Brooklyn Dem chief works ‘round the clock’ in historic flash flood

First responders perform rescues of local residents after flooding from the remnants of Tropical Storm Ida in Mamaroneck, New York
A first responder wades through floodwaters after the remnants of Tropical Storm Ida brought drenching rain, flash floods and tornadoes to parts of the northeast in Mamaroneck, New York, U.S., Sept. 2, 2021.
REUTERS/Mike Segar

Brooklyn Democratic Party Chair, Assemblymember Rodneyse Bichotte-Hermelyn said Wednesday night that she was working “around the clock” as Mayor Bill de Blasio declared the city under a state of emergency due to “an historic weather event.”

“My heart goes out to everyone who has been impacted by the flash flood tonight, and I will be working around the clock to see to it that those in my district who are experiencing difficulties, resulting from the flood, receive the help they need immediately,” said Bichotte Hermelyn, the daughter of Haitian immigrants, in a message to constituents.

“A crisis of this proportion demands all our resources,” added the representative for the 42nd Assembly District in Brooklyn. “It is clear, from the multitude of natural disasters occurring across the world and in our backyard, that climate change is here, and it’s real.

“We must take action immediately, and we must make a plan to step up environmental protections drastically,” continued Bichotte Hermelyn, urging constituents to make safety their top priority.

“Stay off the streets tonight, and let our first responders and emergency services get their work done,” she appealed. “If you’re thinking of going outside, don’t. Stay off the subways, stay off the roads. Don’t drive into these heavy waters.”

Flash flood warning in Brooklyn and Queens remained in effect until 3:00 am on Thursday, with about 5,300 customers without power.

The Federal Aviation Agency (FAA) also issued a “ground stop” at all three New York City-area airports.

The declaration was the first-ever flash flood emergency in New York City.

At about 11:30 pm, on Wednesday, de Blasio said, in Executive Order 230, that “the public safety is imperiled by the remnants of Hurricane Ida that is expected to interrupt the flow of traffic, restrict the operation of emergency vehicles, and impede the delivery of essential goods and services.”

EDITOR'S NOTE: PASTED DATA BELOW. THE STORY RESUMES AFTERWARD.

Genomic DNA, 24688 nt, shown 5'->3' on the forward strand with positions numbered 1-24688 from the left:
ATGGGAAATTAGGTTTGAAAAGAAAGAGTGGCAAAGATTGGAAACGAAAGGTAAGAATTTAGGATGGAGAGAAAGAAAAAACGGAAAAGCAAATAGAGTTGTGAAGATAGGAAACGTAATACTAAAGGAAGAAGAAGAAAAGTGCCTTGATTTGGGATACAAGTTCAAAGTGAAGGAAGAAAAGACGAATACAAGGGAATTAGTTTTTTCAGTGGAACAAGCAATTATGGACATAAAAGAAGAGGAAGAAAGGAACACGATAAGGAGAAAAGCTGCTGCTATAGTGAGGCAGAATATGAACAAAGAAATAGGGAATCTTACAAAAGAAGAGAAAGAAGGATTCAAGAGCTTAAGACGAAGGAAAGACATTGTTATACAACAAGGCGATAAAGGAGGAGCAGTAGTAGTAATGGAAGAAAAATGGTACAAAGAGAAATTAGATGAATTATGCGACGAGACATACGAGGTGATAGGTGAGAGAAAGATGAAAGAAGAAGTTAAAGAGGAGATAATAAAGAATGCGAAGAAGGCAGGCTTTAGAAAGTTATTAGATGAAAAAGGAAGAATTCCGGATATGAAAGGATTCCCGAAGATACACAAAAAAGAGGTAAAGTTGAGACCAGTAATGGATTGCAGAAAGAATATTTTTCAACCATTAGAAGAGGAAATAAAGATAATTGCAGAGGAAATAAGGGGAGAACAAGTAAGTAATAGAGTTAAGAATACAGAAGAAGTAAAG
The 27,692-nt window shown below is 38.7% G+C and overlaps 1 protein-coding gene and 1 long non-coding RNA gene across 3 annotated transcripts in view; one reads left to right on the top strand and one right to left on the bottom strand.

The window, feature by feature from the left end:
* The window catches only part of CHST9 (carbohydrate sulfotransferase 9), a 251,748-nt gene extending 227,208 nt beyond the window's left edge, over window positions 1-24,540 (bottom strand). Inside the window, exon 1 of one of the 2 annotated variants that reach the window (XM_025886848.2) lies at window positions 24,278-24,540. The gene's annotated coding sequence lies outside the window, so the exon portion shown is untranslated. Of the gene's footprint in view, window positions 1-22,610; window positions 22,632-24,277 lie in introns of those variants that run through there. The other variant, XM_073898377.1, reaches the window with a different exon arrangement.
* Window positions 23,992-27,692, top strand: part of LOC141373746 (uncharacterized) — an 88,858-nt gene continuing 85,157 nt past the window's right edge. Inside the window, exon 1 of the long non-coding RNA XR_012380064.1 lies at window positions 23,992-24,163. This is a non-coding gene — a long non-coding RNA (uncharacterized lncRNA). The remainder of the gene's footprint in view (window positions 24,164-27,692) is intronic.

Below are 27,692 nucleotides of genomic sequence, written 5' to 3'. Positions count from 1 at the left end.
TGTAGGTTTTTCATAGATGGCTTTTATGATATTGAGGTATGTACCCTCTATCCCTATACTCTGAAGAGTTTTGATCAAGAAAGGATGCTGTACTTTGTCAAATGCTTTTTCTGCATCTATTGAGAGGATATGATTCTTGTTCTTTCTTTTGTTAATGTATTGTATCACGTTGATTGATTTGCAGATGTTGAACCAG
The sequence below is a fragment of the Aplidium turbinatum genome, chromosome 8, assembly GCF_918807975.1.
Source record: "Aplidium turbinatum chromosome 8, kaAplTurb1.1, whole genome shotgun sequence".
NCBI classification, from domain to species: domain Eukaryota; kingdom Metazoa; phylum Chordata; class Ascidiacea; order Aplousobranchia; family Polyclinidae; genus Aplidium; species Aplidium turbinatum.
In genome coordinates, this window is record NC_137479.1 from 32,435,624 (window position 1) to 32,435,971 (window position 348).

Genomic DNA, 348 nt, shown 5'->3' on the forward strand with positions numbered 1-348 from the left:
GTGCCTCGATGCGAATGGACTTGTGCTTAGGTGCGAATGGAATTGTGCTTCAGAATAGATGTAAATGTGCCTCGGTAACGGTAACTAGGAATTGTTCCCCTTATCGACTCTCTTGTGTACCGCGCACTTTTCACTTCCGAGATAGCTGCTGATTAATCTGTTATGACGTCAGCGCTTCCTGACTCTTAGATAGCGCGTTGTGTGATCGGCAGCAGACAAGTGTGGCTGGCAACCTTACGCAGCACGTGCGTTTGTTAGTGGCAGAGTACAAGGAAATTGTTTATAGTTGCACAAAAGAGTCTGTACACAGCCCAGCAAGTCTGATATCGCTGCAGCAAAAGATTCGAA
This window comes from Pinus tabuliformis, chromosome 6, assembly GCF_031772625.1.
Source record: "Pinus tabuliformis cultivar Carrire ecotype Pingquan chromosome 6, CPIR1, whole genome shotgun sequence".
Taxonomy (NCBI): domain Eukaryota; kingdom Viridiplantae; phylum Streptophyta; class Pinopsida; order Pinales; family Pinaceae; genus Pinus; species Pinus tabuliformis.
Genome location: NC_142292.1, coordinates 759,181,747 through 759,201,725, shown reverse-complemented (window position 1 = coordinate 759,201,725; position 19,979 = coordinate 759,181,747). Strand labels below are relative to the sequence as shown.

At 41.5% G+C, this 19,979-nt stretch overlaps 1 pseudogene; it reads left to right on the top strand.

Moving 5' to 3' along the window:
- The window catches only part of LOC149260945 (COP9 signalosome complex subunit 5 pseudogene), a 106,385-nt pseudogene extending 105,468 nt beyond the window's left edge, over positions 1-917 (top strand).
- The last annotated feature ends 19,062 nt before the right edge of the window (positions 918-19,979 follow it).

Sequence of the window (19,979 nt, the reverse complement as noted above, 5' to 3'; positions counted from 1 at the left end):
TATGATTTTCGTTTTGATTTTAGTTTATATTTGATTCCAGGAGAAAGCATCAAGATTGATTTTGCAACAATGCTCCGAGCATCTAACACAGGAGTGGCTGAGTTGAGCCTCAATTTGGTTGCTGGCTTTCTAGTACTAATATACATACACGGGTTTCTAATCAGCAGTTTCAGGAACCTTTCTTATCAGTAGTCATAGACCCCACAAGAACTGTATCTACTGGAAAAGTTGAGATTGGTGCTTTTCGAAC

He said that “the public safety is imperiled by a flash flood emergency that has flooded roads, impacted mass transit and stranded motorists,” and that “it is necessary to restrict vehicular traffic as provided herein in order to protect life and property.”

The mayor said the following vehicles may operate on city streets and highways while the state of emergency remains in effect: MTA buses, Access-a-Ride vehicles, and other vehicles used for purposes of any federal, state or local government agency, including vehicles operated by contractors hired by any government agency for the purpose of responding to this emergency; vehicles used for the purposes of any private agency, organization or group organized, and functioning for the purpose of providing fire, medical, ambulance, rescue, housing, food or other services directed toward relieving human suffering, injury or loss of life or damage to property as a result of an emergency, including non-profit and governmentally-supported organizations.

Other vehicles include those used to deliver food, medical supplies or fuel; vehicles for utility companies to perform emergency repairs; vehicles used to transport persons employed in pharmacies, grocery stores (including all food and beverage stores), convenience stores, gas stations, laundromats, news media, restaurants/bars, hotels, and other places of accommodation, and hardware stores, to and from their places of employment; vehicles used to transport persons to hospitals or other medical facilities for medical care; other select commercial vehicles with prior approval of the city; and any other vehicles used to transport persons employed to perform any of the services described in this section to and from their places of employment.

De Blasio warned that any vehicle found to be blocking roadways will be subject to towing.

“This order shall take effect immediately and shall remain in effect for three days, unless extended or sooner revoked,” he said.

The remnants of Hurricane Ida barreled into the region with furious, wind-driven rain that led to at least eight deaths and all but halted subway service, destroyed homes in New Jersey and resulted in a tornado warning for the Bronx, reported to the New York Times.

It said the rain on Wednesday night — 3.1 inches in Central Park in an hour — shattered a record set only last week, when 1.94 inches of rain fell in the park during Tropical Storm Henri.

With the National Weather Service issuing a flash flood emergency in New York City for the first time, at least eight deaths were reported from the flooding, seven in New York City and one in Passaic, N.J., according to the Times.

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